The Pompeii of palaeontology. Aaron Hunter, Author provided<h2></h2><p>Although starfish might appear very robust animals, they are typically made up of lots of hard parts attached by ligaments and soft tissue which, upon death, quickly degrade. This means we rely on places like the Fezouata formations to provide snapshots of their evolution.</p><p>The starfish fossil record is patchy, especially at the critical time when many of these animal groups first appeared. Sorting out how each of the various types of ancient starfish relate to each other is like putting a puzzle together when many of the parts are missing.</p><h2>The Oldest Starfish</h2><p><em><a href="https://www.biorxiv.org/content/10.1101/216101v1.full.pdf" target="_blank" rel="noopener noreferrer">Cantabrigiaster</a></em> is the most primitive starfish-like animal to be discovered in the fossil record. It was discovered in 2003, but it has taken over 17 years to work out its true significance.</p><p>What makes <em>Cantabrigiaster</em> unique is that it lacks almost all the characteristics we find in brittle stars and starfish.</p><p>Starfish and brittle stars belong to the family Asterozoa. Their ancestors, the Somasteroids were especially fragile - before <em>Cantabrigiaster</em> we only had a handful of specimens. The celebrated Moroccan paleontologist Mohamed <a href="https://doi.org/10.1016/j.palaeo.2016.06.041" target="_blank" rel="noopener noreferrer">Ben Moula</a> and his local team was instrumental in discovering <a href="https://www.sciencedirect.com/science/article/abs/pii/S0031018216302334?via%3Dihub" target="_blank" rel="noopener noreferrer">these amazing fossils</a> near the town of Zagora, in Morocco.</p><h2>The Breakthrough</h2><p>Our breakthrough moment came when I compared the arms of <em>Cantabrigiaster</em> with those of modern sea lilles, filter feeders with long feathery arms that tend to be attached to the sea floor by a stem or stalk.</p><p>The striking similarity between these modern filter feeders and the ancient starfish led our team from the University of Cambridge and Harvard University to create a new analysis. We applied a biological model to the features of all the current early Asterozoa fossils in existence, along with a sample of their closest relatives.</p>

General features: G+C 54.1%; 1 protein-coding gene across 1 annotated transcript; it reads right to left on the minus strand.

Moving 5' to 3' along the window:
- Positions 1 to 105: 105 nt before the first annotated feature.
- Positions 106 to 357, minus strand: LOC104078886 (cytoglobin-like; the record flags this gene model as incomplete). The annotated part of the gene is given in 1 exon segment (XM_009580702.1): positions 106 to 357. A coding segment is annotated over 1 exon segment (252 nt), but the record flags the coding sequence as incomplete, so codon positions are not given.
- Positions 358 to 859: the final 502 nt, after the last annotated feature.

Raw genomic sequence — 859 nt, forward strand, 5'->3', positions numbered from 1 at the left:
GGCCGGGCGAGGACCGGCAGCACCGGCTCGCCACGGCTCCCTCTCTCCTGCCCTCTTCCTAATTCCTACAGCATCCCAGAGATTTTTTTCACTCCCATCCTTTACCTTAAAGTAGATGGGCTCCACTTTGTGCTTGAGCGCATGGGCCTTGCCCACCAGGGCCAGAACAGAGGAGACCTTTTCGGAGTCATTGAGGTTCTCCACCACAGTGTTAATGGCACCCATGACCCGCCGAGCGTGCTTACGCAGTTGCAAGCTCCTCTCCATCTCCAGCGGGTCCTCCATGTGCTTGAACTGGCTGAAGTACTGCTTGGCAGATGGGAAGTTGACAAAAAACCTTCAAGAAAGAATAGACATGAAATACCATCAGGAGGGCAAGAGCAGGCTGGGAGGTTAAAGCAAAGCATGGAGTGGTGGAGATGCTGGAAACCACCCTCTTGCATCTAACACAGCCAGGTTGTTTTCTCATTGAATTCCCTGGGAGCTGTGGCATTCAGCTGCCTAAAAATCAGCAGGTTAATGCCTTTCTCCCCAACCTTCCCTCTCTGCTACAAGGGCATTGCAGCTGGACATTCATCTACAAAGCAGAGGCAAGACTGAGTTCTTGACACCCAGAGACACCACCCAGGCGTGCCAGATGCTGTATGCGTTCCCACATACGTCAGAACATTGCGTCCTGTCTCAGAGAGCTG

Cantabrigiaster is the most primitive starfish-like animal to be discovered in the fossil record. Aaron Hunter, Author provided<p>Our results demonstrate <em>Cantabrigiaster</em> is the most primitive of all the Asterozoa, and most likely evolved from ancient animals called crinoids that lived 250 million years before dinosaurs. The five arms of starfish are a relic left over from these ancestors. In the case of <em>Cantabrigiaster</em>, and its starfish descendants, it evolved by flipping upside-down so its arms are face down on the sediment to feed.</p><p>Although we sampled a relatively small numbers of those ancestors, one of the unexpected outcomes was it provided an idea of how they could be related to each other. Paleontologists studying echinoderms are often lost in detail as all the different groups are so radically different from each other, so it is hard to tell which evolved first.</p>